Go Home, Arab

One of my favourite standup comedians is a guy called Hari Kondabolu. He talks about race from a non black/white standpoint, and does so in a way that is consistently hilarious. Yesterday, he Tweeted this:

I'm a brown dude in New York City & I'm nervous to walk around alone today. This is how racism works.

“I’m a brown dude in New York City & I’m nervous to walk around alone today. This is how racism works.”

I thought this was a particularly sad commentary on reality for many Asian Americans, forced to pay the price for the ignorance of the violent reactionaries among their countrymen. Hari, born in New York, has Indian ancestry, which would (in an even slightly less-insane world) preclude him from being suspected for a crime – a crime whose author we don’t know. However, because those who would reflexively blame “Muslims” for pretty much everything aren’t going to spend a whole lot of time studying the history of India, or devote too many brain cells to the parsing of the likelihood of a random person with brown skin being actually connected to anything unsavoury, Hari’s caution is warranted.

Especially in the wake of how even people who are supposed to be responsible adults are behaving: [Read more...]

Possibly foreign

As you’ve no doubt heard from countless media sources, two devices exploded yesterday at the finish line of the Boston Marathon, killing two and wounding dozens. No group or individual has claimed responsibility for what appears to be an attack. I am trying to cage my language as much as possible here, for reasons I will make obvious over the course of this post.

Boston is my favourite city in the United States. It is also home to my closest friend, who was thankfully nowhere near the site when the explosions happened (although he had biked the route earlier in the day). Obviously there are no words sufficient to the task of expressing the shock and grief that Bostonians and Americans are feeling today, so I won’t waste much time in trying.

I did get a bit of a taste of it yesterday though, when I wasn’t sure if my friend was okay – standing at a marathon finish line sounds like something he’d be into, and when he didn’t answer his phone a part of my brain decided, despite having zero evidence, that he had been killed. The next half hour was black hell for me, as the thought refused to be shouted down by the voices of reason detailing the 90,000 other places he was more likely to be than at the epicentre of a bomb blast. He was fine. Working in his lab (a logical place for him to be on a Monday), with no phone reception.

That fear, that grief, that terror that was rampaging through my brain and playing fun percussive tricks with my autonomic nervous system, is not something I would wish on anyone – not even whoever is responsible for engendering it in me. [Read more...]

Vanity Friday – This Love

Haven’t done one of these in a while. I have a gig with the band tonight and a solo gig tomorrow at the King’s Head Pub, the place where I got my start in Vancouver. Should be interesting. I also bought a new effects pedal that I am slowly learning to use (so many options, so little knowledge).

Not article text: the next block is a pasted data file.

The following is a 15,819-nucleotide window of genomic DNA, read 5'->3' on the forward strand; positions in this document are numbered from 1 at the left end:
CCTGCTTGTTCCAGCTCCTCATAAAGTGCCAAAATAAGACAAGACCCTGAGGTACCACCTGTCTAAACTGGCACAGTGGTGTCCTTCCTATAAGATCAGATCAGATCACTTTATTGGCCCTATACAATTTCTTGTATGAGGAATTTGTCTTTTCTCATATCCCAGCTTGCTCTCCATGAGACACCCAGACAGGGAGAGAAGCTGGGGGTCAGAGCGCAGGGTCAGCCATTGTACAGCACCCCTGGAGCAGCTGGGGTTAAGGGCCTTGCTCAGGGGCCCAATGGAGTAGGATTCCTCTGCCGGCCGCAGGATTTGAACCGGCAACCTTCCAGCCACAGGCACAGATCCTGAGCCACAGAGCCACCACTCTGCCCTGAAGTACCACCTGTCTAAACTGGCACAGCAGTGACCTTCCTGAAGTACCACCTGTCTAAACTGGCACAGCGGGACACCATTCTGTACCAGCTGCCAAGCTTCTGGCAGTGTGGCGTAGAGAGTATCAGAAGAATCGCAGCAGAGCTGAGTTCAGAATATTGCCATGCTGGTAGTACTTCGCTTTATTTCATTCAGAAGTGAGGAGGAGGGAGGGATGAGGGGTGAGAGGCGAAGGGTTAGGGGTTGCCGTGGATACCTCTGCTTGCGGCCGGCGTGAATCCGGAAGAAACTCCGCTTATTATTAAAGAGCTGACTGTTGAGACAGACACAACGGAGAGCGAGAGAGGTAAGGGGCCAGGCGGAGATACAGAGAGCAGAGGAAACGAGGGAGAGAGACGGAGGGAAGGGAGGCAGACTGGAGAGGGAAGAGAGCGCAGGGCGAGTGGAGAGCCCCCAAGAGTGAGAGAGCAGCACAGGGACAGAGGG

I will try to get some electric stuff recorded soon, but until then, here’s a new acoustic cover I’ve been working on:

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Justice for Rehteah

I mentioned this story briefly in passing on Tuesday, but an atrocity has occurred in Nova Scotia (trigger warning for suicide):

Rehtaeh Parsons had a goofy sense of humour and loved playing with her little sisters. She wore glasses, had long, dark hair and was a straight-A student whose favourite subject was science. On Sunday night, the 17-year-old’s family took her off life-support. Three days earlier, on Thursday night, she hanged herself in the bathroom.

Suicide of a young person is always tragic (of course I would be remiss if I failed to point out that suicide rates are highest among Canada’s Aboriginal youth, and highest in the world among Inuit youth), but in this case the details are particularly gruesome (trigger warning for pretty much everything): [Read more...]

Pride goeth before…

It has become a sort of pop-psychology truism that people who engage in prejudicial behaviour are doing so from a place of insecurity. It makes intuitive sense that if you don’t feel good about yourself, you can bring yourself up by tearing others down. Indeed, there is some evidence that threats to self-concept are likely to result in a preference bias toward the majority group (even among minority group members).

In a study by Ashton-James and Tracy, the authors propose a new hypothesis. They refer to the psychological literature that suggests that pride has two basic forms: hubristic and authentic. Hubristic pride refers to the kind of pride that is directed at one’s innate self-worth and deservedness – a kind of self-congratulatory, self-centred pride that is associated with narcissism and defensive self-esteem. Authentic pride, on the other hand, refers to pride taken in one’s accomplishments based on hard work rather than, for lack of a better term, special snowflakeness – it is associated with secure self-esteem.

The authors posit that hubristic pride will lead to increased prejudicial attitudes and behaviours, whereas authentic pride will lead to more compassionate attitudes and behaviours. They arrive at this hypothesis based on literature that suggests a relationship between self-esteem insecurity and prejudice. They go on to suggest that empathic concern is the mechanism by which this relationship manifests itself, since people who are more secure in their self-esteem are more likely to be able to be outwardly focussed and respond to the needs of others.

In order to test this hypothesis, the authors conducted three experiments, as well as a pilot study. [Read more...]